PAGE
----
Politics

Russia Sanctions Getting on Senate September Calendar is ‘Pretty Slim,’ McConnell Says

Farm bill and spending bundles highlight work before Supreme Court debate

Majority Leader Mitch McConnell has a busy September planned for the Senate. (Tom Williams/CQ Roll Call file photo)

Senate Majority Leader Mitch McConnell outlined an aggressive September calendar Tuesday, though he conceded it probably won’t include debate on a new round of Russia sanctions.

“September’s pretty crowded already. I’m personally very interested in a Russia sanctions bill,” the Kentucky Republican said Tuesday. “I hope there can be a bipartisan coming together with something we can pass.”

“The chances of sandwiching that in, honestly, in the month of September with all the other items we have swirling around is probably pretty slim,” McConnell told reporters following a Senate GOP conference lunch.

But McConnell suggested that not getting to sanctions before the end of September might not be the end of the road for such an effort.

“We’ll be here longer this year, and it would be high on the list for consideration for floor time,” McConnell said.

Several senators in both parties have drafted Russia-related legislation, including Republican Sen. Marco Rubio of Florida with Democratic Sen. Chris Van Hollen of Maryland, as well as the duo of Sen. Lindsey Graham, R-S.C., and Robert Menendez, D-N.J.

In a somewhat related matter, the Rules and Administration Committee is scheduled to markup bipartisan election infrastructure security legislation on Wednesday.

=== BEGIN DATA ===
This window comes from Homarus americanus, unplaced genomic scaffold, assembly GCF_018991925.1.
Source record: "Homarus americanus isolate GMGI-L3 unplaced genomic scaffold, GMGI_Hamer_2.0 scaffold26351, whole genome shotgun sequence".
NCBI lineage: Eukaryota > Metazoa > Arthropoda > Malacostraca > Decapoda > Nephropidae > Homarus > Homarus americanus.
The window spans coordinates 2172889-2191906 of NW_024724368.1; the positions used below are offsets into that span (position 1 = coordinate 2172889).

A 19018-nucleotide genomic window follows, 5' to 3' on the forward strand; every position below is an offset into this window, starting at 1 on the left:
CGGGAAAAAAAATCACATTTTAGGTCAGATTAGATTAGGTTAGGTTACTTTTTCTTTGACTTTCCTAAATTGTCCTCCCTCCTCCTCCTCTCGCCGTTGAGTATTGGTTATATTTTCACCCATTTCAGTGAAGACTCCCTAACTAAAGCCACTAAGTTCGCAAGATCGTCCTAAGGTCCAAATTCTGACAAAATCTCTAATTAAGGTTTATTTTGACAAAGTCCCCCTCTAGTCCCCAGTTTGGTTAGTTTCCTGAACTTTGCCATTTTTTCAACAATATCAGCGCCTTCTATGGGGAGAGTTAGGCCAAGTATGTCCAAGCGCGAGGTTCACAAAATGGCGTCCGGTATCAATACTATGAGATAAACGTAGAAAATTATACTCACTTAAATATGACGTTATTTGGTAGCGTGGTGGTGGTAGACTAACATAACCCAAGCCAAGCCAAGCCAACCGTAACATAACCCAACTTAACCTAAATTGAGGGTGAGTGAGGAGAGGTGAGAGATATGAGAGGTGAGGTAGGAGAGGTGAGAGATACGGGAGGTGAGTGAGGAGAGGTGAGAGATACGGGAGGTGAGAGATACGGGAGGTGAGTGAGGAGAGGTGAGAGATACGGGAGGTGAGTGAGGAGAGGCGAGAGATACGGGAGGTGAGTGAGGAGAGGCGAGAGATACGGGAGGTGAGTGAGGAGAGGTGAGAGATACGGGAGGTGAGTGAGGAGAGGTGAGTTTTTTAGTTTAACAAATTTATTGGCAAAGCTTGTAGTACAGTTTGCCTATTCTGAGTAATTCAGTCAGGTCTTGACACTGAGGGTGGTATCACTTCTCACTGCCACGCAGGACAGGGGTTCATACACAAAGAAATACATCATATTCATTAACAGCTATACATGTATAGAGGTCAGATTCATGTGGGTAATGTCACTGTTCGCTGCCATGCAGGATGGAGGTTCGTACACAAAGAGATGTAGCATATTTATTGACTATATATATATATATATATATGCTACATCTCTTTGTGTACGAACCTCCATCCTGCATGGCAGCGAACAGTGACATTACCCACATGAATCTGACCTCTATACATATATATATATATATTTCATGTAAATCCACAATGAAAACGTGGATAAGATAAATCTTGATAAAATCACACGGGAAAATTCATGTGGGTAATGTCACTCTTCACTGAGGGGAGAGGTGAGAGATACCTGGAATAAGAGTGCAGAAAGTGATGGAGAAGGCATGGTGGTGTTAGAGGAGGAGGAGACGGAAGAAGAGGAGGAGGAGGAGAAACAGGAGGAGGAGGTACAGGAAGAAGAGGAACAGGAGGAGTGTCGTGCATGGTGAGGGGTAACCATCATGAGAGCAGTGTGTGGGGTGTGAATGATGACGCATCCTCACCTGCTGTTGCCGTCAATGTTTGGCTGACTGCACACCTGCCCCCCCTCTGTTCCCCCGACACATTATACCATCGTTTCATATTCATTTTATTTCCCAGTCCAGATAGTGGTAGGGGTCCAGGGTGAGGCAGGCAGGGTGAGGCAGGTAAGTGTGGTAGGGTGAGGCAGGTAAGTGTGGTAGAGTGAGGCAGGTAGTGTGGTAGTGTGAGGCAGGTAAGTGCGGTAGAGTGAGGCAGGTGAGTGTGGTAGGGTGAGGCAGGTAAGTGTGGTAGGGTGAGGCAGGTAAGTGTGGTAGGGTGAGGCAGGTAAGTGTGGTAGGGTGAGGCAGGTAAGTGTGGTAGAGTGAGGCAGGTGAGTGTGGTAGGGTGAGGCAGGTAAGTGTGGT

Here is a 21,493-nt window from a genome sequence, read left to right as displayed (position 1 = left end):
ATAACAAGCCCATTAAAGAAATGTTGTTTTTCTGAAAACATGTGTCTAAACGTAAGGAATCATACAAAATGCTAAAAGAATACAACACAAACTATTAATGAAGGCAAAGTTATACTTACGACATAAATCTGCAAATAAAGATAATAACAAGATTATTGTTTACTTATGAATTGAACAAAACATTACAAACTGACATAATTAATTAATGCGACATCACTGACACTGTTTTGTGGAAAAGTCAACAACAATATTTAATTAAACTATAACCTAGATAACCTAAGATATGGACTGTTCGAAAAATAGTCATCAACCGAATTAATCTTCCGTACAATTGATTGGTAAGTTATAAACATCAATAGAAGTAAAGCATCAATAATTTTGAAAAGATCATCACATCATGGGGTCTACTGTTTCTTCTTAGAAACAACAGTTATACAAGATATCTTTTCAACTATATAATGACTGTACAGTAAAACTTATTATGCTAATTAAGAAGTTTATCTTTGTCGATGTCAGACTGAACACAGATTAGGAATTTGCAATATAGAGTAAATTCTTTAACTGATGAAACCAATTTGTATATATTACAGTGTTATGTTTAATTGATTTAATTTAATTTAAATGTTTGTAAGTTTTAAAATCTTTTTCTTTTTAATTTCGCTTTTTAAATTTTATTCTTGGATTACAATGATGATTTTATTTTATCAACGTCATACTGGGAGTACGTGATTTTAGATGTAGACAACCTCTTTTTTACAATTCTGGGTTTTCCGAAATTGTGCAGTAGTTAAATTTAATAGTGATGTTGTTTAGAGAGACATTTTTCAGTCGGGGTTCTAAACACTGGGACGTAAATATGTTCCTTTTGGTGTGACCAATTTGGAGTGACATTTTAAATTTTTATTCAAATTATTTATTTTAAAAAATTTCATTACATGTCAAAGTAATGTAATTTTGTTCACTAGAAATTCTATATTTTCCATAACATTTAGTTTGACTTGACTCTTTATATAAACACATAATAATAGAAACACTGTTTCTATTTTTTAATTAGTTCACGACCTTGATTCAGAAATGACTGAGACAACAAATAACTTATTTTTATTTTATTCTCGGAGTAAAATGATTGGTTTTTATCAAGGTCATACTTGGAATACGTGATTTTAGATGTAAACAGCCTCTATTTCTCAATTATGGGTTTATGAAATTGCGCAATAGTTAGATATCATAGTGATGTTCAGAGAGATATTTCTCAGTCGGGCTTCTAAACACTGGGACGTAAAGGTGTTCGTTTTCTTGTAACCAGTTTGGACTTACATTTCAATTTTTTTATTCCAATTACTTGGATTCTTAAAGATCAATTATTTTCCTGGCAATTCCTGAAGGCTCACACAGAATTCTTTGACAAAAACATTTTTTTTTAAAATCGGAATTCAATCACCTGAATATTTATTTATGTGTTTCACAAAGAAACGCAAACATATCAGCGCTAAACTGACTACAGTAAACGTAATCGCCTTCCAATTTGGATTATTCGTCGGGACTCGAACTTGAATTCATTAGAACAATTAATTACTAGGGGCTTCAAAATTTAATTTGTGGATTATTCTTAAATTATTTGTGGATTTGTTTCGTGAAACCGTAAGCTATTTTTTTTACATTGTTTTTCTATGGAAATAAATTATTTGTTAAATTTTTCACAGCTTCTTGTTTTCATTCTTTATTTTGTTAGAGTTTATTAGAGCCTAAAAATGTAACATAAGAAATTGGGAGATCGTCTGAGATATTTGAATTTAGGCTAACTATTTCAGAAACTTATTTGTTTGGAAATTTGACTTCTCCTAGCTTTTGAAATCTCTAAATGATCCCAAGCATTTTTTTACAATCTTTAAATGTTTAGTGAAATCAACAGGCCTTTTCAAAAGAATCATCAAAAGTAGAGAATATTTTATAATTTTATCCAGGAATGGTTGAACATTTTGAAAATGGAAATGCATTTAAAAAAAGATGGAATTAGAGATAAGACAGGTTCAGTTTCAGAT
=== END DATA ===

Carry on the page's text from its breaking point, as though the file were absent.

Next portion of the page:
By the end of this week, senators will have passed nine of the dozen annual spending bills for fiscal 2019.

As for what is on the agenda next month? Several conference reports as well as the confirmation of President Donald Trump’s nominee to the Supreme Court, Judge Brett Kavanaugh.

Senators from both parties were continuing to meet with Kavanaugh on Tuesday.

“We hope to have a series of minibus conference reports, a farm bill conference report, obviously we’re on a pathway to have Kavanaugh before the Senate the last week before the end of the fiscal year,” he said. “I think we can sandwich all of that it. Virtually all of those measures will be in a privileged status.”

McConnell also said that Sen. Lamar Alexander, the chairman of the Health, Education, Labor and Pensions Committee, was continuing to work on bundling together bipartisan bills to combat the ongoing opioid abuse epidemic.

McConnell said he was hopeful that Alexander could assemble a package that could move across the floor quickly, perhaps by voice vote.

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